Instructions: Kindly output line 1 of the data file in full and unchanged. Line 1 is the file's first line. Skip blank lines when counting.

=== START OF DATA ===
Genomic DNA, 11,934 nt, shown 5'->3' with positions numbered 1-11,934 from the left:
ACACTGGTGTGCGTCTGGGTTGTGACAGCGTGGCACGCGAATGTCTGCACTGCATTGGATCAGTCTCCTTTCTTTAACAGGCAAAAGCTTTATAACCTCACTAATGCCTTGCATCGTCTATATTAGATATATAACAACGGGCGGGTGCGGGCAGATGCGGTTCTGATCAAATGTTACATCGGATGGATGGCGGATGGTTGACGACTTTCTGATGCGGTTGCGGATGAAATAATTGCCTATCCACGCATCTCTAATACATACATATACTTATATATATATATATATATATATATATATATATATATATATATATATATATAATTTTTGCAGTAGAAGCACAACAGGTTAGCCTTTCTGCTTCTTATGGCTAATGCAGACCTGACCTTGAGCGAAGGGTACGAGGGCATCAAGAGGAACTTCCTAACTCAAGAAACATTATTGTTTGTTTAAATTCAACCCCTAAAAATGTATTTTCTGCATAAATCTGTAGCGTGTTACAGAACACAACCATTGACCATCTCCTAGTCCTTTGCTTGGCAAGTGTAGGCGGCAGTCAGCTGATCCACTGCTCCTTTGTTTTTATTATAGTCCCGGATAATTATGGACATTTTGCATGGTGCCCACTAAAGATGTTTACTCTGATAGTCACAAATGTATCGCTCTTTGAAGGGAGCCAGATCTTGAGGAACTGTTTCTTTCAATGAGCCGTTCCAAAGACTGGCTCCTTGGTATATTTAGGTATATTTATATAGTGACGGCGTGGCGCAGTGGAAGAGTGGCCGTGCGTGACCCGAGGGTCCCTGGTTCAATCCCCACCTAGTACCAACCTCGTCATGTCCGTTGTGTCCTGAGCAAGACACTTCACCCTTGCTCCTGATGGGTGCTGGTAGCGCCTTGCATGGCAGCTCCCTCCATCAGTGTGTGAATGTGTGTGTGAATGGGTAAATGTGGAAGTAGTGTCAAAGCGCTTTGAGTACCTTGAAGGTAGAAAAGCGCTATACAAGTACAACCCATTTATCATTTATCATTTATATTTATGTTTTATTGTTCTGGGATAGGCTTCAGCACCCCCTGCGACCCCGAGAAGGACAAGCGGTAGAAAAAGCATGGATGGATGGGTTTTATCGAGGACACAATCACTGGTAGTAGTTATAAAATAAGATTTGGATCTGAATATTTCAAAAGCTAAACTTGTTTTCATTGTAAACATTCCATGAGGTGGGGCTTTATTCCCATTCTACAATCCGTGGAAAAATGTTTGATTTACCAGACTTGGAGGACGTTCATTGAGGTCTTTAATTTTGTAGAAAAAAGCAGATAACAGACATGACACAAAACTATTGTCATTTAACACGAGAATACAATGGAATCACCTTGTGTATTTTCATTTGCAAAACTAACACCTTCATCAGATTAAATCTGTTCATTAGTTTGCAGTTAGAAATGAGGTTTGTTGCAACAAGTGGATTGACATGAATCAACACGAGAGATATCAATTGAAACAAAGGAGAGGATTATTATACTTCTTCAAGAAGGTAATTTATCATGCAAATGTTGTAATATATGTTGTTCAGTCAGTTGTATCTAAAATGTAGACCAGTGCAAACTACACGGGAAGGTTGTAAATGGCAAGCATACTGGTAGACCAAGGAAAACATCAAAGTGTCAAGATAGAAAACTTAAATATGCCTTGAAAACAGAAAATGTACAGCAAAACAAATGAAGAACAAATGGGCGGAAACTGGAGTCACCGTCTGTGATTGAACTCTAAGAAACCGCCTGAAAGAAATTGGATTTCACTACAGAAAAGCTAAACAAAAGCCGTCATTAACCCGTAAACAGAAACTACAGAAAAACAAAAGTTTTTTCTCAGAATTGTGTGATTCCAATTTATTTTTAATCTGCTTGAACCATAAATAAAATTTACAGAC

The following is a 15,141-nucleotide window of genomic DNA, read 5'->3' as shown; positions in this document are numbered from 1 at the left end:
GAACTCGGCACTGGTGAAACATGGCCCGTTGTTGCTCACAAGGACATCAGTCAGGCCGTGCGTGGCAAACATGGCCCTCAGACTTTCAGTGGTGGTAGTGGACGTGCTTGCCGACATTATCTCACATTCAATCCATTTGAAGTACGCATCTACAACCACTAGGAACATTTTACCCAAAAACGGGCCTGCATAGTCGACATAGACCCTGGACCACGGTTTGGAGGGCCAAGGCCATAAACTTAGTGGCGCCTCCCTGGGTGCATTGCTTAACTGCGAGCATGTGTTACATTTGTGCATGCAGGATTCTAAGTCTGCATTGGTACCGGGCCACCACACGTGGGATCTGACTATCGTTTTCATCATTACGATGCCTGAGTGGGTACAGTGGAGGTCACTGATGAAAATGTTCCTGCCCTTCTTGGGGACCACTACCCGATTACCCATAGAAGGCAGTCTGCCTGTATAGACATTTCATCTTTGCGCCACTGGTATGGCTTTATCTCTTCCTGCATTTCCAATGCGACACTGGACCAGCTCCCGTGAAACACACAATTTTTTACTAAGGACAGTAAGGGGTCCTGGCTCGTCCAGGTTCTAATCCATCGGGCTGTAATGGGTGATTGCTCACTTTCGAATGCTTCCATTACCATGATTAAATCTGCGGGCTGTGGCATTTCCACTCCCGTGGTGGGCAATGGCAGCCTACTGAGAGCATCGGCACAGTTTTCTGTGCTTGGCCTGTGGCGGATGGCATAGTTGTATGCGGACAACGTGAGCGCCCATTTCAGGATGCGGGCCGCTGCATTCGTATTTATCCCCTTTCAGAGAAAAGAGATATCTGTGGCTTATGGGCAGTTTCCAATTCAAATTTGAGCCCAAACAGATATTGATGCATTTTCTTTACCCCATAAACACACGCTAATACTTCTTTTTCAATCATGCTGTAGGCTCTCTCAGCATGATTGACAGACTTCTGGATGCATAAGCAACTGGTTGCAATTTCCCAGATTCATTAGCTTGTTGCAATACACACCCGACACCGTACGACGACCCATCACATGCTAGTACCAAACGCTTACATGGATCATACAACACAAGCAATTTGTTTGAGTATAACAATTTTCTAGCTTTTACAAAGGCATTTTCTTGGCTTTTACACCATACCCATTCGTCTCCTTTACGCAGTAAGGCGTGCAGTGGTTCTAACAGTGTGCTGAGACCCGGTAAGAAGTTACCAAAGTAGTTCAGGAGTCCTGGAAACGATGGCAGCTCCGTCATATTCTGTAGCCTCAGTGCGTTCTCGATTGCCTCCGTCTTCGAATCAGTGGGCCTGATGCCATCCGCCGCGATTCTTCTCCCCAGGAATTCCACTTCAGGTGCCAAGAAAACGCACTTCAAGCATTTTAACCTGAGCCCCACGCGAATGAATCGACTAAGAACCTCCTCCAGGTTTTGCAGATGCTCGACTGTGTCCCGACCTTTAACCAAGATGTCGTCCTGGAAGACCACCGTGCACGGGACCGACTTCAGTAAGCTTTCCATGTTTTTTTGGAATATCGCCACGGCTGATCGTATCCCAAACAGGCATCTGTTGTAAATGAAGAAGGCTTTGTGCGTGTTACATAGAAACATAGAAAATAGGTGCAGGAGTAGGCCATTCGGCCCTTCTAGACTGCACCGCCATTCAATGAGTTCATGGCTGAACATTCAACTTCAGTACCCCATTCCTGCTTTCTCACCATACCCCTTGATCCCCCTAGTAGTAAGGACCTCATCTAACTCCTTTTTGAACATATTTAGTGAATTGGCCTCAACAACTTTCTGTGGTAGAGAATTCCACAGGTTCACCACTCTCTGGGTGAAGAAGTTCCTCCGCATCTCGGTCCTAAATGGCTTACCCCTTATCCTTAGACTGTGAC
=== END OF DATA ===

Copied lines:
Genomic DNA, 11,934 nt, shown 5'->3' with positions numbered 1-11,934 from the left: